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Picture this, reader. You're 152 years old. Roughly 127 years ago, you accidentally stumbled across a magical, uber-rich entity that was apparently having a really good day, deciding to not only bestow $10 million upon you, but also the gift of immortality – sick! But just as you're thinking through all the ways you can spend your infinite time and (relatively) infinite cash reserves until the Earth is ultimately absorbed into the sun roughly 7.5 billion years from now, said mystical entity pipes up – they forgot to mention there's a catch. For the rest of time, you will be pursued by a murderous snail that is equally immortal and rich (because apparently snails need people money to buy snail things, like lettuce, leaves, and a metrick f--kton of bananas, as potassium is apparently good at keeping salt at bay). The snail always knows your exact locale and is moving towards you – albeit, at a snail's pace. The second his slimy little foot touches you, you die. 

What do you do? Run? Hide? Leave this planet, hopping from galaxy to galaxy knowing the snail is lightyears away? Lock the snail in a safe, hoping its slimy evilness will never escape its cold, metal confines? Stay at your apartment re-watching Rick and Morty for the hundredth time, hoping the snail can never sneak its way past your industrially locked door?

It's a question man has pondered since the dawn of time – or, well at least we learned to understand the concept of mortality – that or episode 285 of the Rooster Teeth Podcast circa August 2014, where it was posed by host Gavin Free before finding new life on Reddit two years later in December 2016. 

More recently, however, the hypothetical has captivated a new audience, TikTok-ing teens. Set to the pre-Thanksgiving tune of “Happy Xmas (War is Over)” by John Lennon, Yoko Ono, and the Plastic Ono Band, several TikTok creatives took it upon themselves to envision what, exactly this life-long chase would look like, the futile layers of salt dusting the ground …

@immortal_snail_

… the inevitable faults of attempting to keep the snail confined to a jar … 

@theeliwilliamson

… and the final showdown at the end of the universe, an animation that has racked up more than 2.3 million likes since first appearing on the app in late October. 

@typical_sandwich

Yet beyond envisioning the logistics of this chase, several TikTok-ers brought up another valid point in this entire slimy debacle, rich with that signature zoomer nihilism – is immortality even all that great? Think about it. As you the years turn to decades, turn to centuries, turn to millennia, you fall in and out of love, watch your friends, old and new, die time and time again, and realize your true loneliness on this flying rock. Is all that really worth out running a snail dead-set on catalyzing your demise? The answer, at least according to one theoretical from @bayleyistrying is a bit, erm, complicated.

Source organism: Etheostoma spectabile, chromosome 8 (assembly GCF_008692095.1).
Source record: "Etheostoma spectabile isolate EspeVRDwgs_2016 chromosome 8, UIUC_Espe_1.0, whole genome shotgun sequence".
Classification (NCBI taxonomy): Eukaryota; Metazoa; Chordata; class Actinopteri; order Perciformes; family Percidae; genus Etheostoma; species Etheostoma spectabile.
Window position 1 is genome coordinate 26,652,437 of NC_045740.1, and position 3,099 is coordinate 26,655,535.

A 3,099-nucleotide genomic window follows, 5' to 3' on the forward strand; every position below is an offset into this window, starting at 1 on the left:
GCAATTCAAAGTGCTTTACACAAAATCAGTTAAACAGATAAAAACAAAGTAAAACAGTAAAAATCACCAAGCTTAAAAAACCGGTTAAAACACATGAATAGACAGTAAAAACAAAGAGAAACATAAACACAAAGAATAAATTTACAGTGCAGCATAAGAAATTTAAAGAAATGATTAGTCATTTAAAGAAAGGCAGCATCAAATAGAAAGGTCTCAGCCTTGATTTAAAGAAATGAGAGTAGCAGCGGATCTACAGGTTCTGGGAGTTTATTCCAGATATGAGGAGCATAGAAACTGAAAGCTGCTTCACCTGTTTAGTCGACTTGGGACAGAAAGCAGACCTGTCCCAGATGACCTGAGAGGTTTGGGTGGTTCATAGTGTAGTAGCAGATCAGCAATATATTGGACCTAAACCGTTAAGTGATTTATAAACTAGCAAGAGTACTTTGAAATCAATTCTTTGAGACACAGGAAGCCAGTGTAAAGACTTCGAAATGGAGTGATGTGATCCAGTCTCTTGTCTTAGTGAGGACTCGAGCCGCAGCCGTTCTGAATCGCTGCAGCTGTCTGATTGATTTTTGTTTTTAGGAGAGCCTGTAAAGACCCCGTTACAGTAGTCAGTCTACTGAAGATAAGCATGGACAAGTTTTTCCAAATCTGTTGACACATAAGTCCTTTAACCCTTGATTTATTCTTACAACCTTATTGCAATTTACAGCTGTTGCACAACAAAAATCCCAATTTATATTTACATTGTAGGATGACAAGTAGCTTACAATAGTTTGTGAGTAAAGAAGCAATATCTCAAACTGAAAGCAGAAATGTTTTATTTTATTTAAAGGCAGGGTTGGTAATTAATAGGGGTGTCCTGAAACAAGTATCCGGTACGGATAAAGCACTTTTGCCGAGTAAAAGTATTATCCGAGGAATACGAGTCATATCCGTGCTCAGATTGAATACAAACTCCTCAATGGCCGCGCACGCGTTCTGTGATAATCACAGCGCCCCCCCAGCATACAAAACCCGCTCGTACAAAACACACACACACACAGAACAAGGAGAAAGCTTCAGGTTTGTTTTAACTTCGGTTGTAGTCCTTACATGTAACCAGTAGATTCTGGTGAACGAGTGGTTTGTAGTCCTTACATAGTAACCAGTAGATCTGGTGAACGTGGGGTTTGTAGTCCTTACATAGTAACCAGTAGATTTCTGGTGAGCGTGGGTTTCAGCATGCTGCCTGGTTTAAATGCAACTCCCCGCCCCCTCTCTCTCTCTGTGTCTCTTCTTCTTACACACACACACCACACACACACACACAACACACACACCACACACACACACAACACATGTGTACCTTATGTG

"I was wondering when you were gonna get here," he says to the snail, inviting him to sit alongside him on a garden bench in the year 3005. “You know, I've seen a lot in these past thousand years. I've seen empires rise and fall, I've partied with celebrities, I've loved, I've lost, but that entire time, not a single person was there by my side. I was lonely. But there you were. Always there to come and kill me,” he continues. “You were always there for me, and I appreciate that now more than ever. I'm not afraid of you anymore. You can kill me if you want. I've come to accept it.”

Yet instead of reaching his snail-y arm out to touch him, singlehandedly sparking his longtime foe's death, it seems said evil snail, who can now apparently talk and is taking the form of a human, proposes another suggestion: “But what if you spent the rest of your life with a friend?” he asks, seemingly launching the worlds most touch-adverse relationship of all time. 

@bayleyistrying

Hey, at least we get a somewhat happy ending instead of inevitable doom!

Top Image: Shutterstock

For more internet nonsense, follow Carly on Instagram @HuntressThompson_ on TikTok as @HuntressThompson_, and on Twitter @TennesAnyone.

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